Pickup on South Street

Screening on Film
Directed by Samuel Fuller.
With Richard Widmark, Jean Peters, Thelma Ritter.
US, 1953, 35mm, black & white, 80 min.

The iconoclastic American writer and director Sam Fuller specialized in low-budget genre pictures that aspired to topicality, but always with a visceral appeal. This controversial thriller was dismissed by many critics at the time as an anti-Communist, McCarthyist tract but is now admired for its gritty style, ironic subversiveness, and vivid portrait of New York’s underside in the 1950s. Pickup on South Street recounts the story of a pickpocket (Widmark) who inadvertently obtains a top-secret microfilm when he lifts a wallet from a pretty girl (Peters). Ultimately, the two fall in love and expose the spy ring. Thelma Ritter is superb in the role of a Bowery denizen whose rejoinder "What do I know about Commies? Nothing. I just don’t like them" captures the irrepressible moxie of this "desperate kind of masterpiece."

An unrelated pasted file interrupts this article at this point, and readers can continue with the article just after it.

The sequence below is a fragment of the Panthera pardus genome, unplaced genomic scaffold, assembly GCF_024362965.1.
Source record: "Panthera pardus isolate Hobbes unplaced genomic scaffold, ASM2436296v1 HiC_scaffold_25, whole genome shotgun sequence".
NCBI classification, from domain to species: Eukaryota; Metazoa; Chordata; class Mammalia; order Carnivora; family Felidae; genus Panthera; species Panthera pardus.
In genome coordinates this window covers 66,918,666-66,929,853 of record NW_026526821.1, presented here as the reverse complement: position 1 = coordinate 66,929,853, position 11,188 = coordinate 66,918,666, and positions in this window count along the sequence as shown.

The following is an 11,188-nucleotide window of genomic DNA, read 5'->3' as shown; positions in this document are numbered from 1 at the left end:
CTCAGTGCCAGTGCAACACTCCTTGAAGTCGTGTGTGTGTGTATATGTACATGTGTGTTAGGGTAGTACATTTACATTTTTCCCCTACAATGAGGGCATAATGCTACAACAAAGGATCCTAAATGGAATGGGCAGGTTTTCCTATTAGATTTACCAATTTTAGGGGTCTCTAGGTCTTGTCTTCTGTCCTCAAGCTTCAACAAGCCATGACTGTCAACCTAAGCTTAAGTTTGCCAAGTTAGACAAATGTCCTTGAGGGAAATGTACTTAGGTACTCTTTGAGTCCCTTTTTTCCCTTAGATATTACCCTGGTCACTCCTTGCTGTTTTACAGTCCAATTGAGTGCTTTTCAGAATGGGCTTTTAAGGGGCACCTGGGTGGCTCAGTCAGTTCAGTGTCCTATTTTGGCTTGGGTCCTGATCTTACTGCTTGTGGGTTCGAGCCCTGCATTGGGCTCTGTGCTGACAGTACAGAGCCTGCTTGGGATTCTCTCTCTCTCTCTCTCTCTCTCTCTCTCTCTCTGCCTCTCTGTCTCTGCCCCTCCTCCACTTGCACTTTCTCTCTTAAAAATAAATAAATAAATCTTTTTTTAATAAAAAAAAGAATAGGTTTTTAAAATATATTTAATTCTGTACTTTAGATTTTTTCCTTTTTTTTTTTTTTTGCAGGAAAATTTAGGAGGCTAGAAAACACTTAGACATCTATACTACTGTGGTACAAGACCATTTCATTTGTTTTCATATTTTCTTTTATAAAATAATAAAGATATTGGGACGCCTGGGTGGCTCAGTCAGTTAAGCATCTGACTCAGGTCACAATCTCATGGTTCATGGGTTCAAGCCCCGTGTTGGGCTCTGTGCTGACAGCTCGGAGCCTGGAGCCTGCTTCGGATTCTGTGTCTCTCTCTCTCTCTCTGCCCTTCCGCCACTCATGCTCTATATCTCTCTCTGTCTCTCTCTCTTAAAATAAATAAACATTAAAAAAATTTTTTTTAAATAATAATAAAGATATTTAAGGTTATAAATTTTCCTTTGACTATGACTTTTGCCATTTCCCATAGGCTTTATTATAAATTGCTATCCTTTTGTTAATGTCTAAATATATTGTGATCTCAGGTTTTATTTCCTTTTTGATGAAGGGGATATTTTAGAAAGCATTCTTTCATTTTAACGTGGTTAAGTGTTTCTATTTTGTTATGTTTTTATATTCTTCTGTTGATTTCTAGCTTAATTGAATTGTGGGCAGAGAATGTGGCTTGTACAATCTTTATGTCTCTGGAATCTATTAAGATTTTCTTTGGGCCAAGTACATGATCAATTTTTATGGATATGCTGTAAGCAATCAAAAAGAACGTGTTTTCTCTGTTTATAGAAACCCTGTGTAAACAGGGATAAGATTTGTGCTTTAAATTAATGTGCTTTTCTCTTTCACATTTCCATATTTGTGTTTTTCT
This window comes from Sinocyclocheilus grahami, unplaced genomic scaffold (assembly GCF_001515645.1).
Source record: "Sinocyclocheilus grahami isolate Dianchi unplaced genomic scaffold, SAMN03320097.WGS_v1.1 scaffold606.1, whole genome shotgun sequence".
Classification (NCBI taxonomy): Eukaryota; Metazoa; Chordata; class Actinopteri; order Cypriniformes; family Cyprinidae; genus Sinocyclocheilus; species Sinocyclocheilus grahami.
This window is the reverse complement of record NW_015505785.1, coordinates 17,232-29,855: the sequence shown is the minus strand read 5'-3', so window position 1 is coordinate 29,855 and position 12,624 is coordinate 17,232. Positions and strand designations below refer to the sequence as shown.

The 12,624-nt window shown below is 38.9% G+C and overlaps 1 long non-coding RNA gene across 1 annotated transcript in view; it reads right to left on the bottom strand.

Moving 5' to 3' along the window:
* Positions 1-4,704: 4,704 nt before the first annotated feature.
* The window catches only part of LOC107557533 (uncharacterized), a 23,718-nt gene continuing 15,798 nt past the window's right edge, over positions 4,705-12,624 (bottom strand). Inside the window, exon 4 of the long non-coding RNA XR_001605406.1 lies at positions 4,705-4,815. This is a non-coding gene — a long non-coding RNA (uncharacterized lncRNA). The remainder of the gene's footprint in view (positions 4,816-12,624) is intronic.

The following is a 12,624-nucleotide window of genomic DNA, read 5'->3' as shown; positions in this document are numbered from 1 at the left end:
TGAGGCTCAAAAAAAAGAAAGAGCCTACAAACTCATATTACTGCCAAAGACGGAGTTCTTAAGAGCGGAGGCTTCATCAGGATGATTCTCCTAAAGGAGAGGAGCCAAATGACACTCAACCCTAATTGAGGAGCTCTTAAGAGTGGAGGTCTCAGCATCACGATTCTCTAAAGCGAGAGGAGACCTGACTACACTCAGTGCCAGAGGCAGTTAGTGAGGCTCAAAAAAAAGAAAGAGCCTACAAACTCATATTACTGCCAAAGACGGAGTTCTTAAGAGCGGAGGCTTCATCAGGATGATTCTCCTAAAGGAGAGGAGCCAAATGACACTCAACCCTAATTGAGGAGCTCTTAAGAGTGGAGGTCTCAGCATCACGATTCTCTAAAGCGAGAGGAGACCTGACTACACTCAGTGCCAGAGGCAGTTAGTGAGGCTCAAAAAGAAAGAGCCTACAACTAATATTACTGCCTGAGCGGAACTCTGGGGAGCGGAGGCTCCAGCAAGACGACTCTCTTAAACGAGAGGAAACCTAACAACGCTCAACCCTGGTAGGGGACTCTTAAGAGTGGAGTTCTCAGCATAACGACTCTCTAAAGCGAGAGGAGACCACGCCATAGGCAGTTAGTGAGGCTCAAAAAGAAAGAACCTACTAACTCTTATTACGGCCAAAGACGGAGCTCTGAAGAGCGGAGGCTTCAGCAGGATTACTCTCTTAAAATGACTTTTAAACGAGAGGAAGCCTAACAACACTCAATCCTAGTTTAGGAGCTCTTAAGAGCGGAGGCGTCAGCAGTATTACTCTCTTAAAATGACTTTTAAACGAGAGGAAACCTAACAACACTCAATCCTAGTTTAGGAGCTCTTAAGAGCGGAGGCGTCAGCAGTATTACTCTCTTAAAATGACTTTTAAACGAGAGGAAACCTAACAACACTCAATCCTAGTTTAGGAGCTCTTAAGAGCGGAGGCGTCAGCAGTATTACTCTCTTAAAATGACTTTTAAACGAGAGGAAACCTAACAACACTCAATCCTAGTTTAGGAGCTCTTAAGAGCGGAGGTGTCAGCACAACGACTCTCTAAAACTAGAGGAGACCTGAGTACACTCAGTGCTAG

• Psychomontage

    Directed by Eberhard and Phyllis Kronhausen.
    US, 1962, 16mm, black & white, 10 min.
    Print source: HFA

The Kronhausens, a Paris-based team of psychotherapists, produced a series of books as well as several films to present the findings of their exploration of human sexuality. Their Psychomontage offers a provocative and funny look at the erotic in everyday life.

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Treasures from the Harvard Film Archive: N–R